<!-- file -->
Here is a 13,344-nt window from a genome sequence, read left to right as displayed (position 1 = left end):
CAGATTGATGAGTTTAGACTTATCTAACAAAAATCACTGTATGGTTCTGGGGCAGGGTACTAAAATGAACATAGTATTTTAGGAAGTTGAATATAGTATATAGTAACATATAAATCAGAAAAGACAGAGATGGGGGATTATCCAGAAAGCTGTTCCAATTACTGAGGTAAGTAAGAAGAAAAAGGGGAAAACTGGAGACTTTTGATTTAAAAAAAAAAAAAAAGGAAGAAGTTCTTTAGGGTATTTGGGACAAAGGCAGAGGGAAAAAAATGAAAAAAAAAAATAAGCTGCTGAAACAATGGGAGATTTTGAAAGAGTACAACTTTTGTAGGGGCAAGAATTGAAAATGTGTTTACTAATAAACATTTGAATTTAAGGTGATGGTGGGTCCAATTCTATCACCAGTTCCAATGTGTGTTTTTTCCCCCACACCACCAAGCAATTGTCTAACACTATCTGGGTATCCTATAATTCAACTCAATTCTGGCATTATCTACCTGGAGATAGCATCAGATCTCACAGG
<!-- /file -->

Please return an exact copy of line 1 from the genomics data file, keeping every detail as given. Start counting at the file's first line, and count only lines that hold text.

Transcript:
Here is a 13,344-nt window from a genome sequence, read left to right as displayed (position 1 = left end):